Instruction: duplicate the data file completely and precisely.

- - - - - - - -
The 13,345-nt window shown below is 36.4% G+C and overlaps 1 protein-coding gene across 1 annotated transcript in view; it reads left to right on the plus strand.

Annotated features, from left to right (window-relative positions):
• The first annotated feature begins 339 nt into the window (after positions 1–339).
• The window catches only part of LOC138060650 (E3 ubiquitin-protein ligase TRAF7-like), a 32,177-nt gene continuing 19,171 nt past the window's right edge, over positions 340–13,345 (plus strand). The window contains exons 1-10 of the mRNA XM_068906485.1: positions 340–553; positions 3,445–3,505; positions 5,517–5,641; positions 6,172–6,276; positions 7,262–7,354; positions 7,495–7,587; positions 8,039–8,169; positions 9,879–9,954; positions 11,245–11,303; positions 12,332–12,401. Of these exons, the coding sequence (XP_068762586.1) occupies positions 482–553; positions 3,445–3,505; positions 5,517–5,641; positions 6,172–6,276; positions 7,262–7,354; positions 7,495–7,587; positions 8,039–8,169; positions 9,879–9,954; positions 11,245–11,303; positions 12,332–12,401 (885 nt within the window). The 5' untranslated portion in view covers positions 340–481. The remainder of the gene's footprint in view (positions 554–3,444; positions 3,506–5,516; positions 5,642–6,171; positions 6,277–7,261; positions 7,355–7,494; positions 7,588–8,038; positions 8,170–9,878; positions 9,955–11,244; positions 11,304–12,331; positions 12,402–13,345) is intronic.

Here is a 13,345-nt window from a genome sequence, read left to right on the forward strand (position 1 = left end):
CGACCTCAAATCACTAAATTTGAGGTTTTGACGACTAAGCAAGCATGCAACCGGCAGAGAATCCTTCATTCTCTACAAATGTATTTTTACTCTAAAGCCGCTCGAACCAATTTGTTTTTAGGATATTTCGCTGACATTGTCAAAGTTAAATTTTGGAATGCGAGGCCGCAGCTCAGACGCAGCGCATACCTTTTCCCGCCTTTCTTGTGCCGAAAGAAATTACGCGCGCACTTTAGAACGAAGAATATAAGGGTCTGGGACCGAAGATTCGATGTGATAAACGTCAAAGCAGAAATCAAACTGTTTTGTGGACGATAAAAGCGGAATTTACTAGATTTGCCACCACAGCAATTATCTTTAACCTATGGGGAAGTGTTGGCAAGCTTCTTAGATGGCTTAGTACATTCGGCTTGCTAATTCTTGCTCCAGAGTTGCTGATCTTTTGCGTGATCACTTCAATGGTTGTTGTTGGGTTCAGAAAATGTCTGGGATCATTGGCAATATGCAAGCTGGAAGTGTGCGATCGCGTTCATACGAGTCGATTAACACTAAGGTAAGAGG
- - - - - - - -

The 13,345-nt window shown below is 36.4% G+C and overlaps 1 protein-coding gene across 1 annotated transcript in view; it reads left to right on the plus strand.

Annotated features, from left to right (window-relative positions):
• The first annotated feature begins 339 nt into the window (after positions 1–339).
• The window catches only part of LOC138060650 (E3 ubiquitin-protein ligase TRAF7-like), a 32,177-nt gene continuing 19,171 nt past the window's right edge, over positions 340–13,345 (plus strand). The window contains exons 1-10 of the mRNA XM_068906485.1: positions 340–553; positions 3,445–3,505; positions 5,517–5,641; positions 6,172–6,276; positions 7,262–7,354; positions 7,495–7,587; positions 8,039–8,169; positions 9,879–9,954; positions 11,245–11,303; positions 12,332–12,401. Of these exons, the coding sequence (XP_068762586.1) occupies positions 482–553; positions 3,445–3,505; positions 5,517–5,641; positions 6,172–6,276; positions 7,262–7,354; positions 7,495–7,587; positions 8,039–8,169; positions 9,879–9,954; positions 11,245–11,303; positions 12,332–12,401 (885 nt within the window). The 5' untranslated portion in view covers positions 340–481. The remainder of the gene's footprint in view (positions 554–3,444; positions 3,506–5,516; positions 5,642–6,171; positions 6,277–7,261; positions 7,355–7,494; positions 7,588–8,038; positions 8,170–9,878; positions 9,955–11,244; positions 11,304–12,331; positions 12,402–13,345) is intronic.

Here is a 13,345-nt window from a genome sequence, read left to right on the forward strand (position 1 = left end):
CGACCTCAAATCACTAAATTTGAGGTTTTGACGACTAAGCAAGCATGCAACCGGCAGAGAATCCTTCATTCTCTACAAATGTATTTTTACTCTAAAGCCGCTCGAACCAATTTGTTTTTAGGATATTTCGCTGACATTGTCAAAGTTAAATTTTGGAATGCGAGGCCGCAGCTCAGACGCAGCGCATACCTTTTCCCGCCTTTCTTGTGCCGAAAGAAATTACGCGCGCACTTTAGAACGAAGAATATAAGGGTCTGGGACCGAAGATTCGATGTGATAAACGTCAAAGCAGAAATCAAACTGTTTTGTGGACGATAAAAGCGGAATTTACTAGATTTGCCACCACAGCAATTATCTTTAACCTATGGGGAAGTGTTGGCAAGCTTCTTAGATGGCTTAGTACATTCGGCTTGCTAATTCTTGCTCCAGAGTTGCTGATCTTTTGCGTGATCACTTCAATGGTTGTTGTTGGGTTCAGAAAATGTCTGGGATCATTGGCAATATGCAAGCTGGAAGTGTGCGATCGCGTTCATACGAGTCGATTAACACTAAGGTAAGAGG